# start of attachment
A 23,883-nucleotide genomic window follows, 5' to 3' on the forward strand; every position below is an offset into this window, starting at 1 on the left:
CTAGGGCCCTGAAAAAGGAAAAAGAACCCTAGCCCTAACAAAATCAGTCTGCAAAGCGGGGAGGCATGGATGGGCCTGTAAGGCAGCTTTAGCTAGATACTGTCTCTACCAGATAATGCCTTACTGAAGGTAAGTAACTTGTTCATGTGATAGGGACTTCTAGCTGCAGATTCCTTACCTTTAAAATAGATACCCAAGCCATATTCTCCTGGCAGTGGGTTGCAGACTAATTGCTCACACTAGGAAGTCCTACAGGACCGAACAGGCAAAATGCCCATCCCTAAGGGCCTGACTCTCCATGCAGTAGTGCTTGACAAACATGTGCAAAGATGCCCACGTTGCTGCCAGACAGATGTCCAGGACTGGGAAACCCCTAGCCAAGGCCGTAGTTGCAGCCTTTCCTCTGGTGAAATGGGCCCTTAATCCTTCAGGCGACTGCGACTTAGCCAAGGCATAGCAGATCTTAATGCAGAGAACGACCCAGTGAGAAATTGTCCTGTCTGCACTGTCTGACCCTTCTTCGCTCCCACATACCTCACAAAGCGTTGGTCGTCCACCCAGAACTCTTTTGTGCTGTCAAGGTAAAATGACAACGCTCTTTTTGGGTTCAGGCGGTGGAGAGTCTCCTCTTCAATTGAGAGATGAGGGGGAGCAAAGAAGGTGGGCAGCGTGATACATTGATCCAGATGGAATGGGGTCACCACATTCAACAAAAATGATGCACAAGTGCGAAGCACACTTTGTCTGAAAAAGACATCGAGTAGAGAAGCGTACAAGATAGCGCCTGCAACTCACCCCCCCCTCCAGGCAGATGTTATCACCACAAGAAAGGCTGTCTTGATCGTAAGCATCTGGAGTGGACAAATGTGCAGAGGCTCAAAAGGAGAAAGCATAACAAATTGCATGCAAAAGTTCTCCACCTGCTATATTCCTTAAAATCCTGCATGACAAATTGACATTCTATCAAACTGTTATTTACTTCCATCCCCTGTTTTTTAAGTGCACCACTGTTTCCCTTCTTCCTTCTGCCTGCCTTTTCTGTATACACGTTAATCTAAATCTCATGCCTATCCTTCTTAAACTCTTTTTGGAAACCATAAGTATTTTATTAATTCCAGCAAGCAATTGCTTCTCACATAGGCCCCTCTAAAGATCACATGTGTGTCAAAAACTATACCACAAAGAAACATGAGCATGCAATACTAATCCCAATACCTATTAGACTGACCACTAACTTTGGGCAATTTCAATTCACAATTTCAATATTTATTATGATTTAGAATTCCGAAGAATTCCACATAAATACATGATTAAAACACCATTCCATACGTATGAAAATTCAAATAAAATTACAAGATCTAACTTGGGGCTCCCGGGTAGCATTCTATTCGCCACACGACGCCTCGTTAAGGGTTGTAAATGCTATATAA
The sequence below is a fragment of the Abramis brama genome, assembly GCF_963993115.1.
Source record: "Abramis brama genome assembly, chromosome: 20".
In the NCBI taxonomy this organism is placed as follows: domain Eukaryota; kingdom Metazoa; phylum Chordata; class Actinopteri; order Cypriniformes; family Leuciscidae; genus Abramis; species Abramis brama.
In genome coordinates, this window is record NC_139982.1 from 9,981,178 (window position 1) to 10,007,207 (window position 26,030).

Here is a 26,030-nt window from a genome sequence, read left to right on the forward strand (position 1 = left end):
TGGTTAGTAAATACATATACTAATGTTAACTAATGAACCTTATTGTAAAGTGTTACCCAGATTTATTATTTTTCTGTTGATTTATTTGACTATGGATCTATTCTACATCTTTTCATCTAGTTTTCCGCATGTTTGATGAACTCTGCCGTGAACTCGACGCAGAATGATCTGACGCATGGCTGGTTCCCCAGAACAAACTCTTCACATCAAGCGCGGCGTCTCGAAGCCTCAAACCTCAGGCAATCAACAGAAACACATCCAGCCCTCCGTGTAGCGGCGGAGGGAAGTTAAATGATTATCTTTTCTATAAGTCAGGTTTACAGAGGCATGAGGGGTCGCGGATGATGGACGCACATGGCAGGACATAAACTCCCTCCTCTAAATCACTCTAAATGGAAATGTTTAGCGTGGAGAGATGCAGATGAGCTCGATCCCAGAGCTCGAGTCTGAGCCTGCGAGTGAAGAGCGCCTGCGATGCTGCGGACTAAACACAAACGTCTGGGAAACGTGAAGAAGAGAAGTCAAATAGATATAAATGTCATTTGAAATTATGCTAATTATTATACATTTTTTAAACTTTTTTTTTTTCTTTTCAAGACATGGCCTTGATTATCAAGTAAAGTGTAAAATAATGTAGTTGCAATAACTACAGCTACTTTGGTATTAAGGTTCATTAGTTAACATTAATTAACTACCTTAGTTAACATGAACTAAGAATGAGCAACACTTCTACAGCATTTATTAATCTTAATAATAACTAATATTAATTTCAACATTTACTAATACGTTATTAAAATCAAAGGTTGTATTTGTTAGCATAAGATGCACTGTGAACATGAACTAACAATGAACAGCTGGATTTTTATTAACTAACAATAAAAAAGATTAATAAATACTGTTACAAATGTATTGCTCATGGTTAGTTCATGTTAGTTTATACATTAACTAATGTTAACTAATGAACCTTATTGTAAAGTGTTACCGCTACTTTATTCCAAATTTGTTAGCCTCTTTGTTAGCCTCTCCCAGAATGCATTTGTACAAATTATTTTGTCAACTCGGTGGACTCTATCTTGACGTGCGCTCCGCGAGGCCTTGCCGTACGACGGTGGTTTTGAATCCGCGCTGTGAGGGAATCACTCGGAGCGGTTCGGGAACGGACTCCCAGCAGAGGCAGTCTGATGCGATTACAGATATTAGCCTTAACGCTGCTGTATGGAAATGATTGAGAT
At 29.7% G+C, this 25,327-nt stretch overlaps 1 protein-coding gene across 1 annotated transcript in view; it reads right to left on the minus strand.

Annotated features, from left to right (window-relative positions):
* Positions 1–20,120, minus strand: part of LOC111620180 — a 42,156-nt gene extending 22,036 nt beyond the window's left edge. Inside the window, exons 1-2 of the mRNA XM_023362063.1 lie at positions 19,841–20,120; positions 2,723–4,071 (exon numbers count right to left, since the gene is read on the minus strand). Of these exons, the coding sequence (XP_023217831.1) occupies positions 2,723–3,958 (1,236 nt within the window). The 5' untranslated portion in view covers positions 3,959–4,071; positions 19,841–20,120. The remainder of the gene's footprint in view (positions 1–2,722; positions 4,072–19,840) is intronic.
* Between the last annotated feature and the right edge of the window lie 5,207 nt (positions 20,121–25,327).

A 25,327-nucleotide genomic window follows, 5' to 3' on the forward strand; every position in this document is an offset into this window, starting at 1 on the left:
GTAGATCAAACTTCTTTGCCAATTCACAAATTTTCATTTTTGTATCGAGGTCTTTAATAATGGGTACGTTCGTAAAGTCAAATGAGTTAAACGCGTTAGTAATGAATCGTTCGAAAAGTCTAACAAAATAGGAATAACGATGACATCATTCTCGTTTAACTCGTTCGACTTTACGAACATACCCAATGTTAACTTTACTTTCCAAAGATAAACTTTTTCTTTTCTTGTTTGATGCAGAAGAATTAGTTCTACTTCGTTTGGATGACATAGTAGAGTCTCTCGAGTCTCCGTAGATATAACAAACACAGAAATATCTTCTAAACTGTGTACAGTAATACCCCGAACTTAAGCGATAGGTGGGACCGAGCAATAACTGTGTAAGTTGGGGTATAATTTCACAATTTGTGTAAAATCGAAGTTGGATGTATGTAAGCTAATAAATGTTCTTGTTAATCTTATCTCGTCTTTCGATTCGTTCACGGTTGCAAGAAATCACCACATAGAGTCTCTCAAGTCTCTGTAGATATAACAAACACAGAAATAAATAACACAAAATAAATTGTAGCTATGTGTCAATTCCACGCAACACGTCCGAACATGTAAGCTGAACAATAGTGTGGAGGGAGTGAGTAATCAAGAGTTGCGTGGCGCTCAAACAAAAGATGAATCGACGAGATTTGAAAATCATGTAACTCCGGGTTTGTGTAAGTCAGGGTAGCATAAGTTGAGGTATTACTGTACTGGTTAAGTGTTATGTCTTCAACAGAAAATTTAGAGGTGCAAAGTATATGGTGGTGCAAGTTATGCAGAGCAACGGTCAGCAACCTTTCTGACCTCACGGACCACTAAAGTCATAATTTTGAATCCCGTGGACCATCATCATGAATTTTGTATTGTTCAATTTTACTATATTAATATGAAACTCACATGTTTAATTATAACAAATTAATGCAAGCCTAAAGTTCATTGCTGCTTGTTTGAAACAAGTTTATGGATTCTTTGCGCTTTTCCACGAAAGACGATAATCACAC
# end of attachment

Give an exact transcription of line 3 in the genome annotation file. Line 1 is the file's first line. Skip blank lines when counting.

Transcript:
The sequence below is a fragment of the Abramis brama genome, assembly GCF_963993115.1.